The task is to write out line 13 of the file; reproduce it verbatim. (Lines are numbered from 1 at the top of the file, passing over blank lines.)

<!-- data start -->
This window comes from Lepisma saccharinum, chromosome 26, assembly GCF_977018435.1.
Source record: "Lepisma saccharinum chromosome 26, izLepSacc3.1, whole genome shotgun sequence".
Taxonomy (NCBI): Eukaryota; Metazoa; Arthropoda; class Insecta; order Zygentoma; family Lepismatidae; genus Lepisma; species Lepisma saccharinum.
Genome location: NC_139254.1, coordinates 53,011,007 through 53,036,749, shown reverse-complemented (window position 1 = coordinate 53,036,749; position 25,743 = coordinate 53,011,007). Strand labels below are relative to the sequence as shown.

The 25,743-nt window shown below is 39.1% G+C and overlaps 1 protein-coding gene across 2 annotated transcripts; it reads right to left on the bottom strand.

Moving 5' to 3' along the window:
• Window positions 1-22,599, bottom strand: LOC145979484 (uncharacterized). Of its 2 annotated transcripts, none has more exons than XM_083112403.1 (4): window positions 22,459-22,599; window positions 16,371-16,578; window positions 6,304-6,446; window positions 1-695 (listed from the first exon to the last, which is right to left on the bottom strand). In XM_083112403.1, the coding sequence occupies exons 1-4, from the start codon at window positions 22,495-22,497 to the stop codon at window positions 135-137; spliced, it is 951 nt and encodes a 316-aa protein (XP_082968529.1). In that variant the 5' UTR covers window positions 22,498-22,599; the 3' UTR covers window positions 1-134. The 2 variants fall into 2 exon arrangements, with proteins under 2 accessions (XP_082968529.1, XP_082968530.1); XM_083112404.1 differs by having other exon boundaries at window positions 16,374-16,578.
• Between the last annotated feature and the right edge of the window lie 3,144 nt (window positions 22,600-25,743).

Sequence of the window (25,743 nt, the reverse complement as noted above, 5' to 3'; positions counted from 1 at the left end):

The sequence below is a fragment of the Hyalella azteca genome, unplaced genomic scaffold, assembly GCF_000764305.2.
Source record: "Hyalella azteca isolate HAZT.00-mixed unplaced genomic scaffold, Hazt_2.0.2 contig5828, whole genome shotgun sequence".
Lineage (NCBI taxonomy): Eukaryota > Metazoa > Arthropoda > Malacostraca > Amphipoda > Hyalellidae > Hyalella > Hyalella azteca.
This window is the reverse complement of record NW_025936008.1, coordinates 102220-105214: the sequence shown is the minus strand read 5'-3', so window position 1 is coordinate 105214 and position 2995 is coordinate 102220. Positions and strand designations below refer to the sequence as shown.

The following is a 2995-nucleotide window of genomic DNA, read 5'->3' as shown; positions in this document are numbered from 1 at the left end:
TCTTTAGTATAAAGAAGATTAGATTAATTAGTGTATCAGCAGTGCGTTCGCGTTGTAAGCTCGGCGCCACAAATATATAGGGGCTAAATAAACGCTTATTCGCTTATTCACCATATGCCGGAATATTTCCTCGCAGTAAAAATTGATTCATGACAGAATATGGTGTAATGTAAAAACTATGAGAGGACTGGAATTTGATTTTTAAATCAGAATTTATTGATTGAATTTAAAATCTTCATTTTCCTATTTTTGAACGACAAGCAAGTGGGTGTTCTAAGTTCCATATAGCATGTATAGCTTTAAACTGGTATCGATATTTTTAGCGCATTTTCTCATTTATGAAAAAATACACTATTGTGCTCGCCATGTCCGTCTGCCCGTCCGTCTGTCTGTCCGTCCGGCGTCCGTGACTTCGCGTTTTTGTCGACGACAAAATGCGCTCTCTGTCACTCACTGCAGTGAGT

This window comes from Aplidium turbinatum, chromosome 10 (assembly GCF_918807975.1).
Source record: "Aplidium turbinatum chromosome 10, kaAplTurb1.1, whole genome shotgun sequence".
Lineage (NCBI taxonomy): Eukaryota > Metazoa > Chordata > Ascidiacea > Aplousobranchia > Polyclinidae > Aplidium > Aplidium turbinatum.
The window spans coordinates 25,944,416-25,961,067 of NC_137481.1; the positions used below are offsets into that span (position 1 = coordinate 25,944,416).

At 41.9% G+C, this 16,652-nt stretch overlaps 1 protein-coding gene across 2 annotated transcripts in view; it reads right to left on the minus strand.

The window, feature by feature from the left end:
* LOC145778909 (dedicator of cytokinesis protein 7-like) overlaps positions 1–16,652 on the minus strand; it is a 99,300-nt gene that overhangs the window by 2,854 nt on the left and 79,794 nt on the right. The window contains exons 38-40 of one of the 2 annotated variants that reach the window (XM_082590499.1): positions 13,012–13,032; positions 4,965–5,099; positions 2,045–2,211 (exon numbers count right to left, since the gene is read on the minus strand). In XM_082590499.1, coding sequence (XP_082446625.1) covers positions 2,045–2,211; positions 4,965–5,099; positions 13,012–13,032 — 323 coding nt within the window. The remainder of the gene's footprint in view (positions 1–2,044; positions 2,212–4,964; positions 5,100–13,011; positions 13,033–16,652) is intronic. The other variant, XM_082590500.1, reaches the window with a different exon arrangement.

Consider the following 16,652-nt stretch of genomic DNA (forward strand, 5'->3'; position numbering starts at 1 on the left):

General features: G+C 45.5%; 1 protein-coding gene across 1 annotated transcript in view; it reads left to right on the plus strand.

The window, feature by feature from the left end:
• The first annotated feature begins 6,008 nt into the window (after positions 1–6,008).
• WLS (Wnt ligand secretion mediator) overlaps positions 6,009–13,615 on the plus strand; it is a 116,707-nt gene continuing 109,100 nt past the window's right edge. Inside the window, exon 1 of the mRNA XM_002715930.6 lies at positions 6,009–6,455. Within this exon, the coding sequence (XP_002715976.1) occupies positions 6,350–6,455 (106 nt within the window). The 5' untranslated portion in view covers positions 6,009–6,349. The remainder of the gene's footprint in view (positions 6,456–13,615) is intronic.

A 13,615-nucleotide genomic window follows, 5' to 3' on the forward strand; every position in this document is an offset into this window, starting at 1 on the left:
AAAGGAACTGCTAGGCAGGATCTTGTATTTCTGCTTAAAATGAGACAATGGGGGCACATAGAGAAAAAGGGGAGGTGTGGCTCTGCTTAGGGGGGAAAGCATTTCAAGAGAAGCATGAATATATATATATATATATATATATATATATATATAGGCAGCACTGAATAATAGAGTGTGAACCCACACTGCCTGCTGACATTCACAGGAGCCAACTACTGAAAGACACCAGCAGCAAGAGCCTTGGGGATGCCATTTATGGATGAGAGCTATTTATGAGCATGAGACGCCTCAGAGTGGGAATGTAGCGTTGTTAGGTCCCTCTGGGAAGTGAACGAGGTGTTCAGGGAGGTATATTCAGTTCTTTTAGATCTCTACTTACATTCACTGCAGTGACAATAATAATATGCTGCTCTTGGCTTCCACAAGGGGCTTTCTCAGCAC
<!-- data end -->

This window is the reverse complement of record NW_025936008.1, coordinates 102220-105214: the sequence shown is the minus strand read 5'-3', so window position 1 is coordinate 105214 and position 2995 is coordinate 102220. Positions and strand designations below refer to the sequence as shown.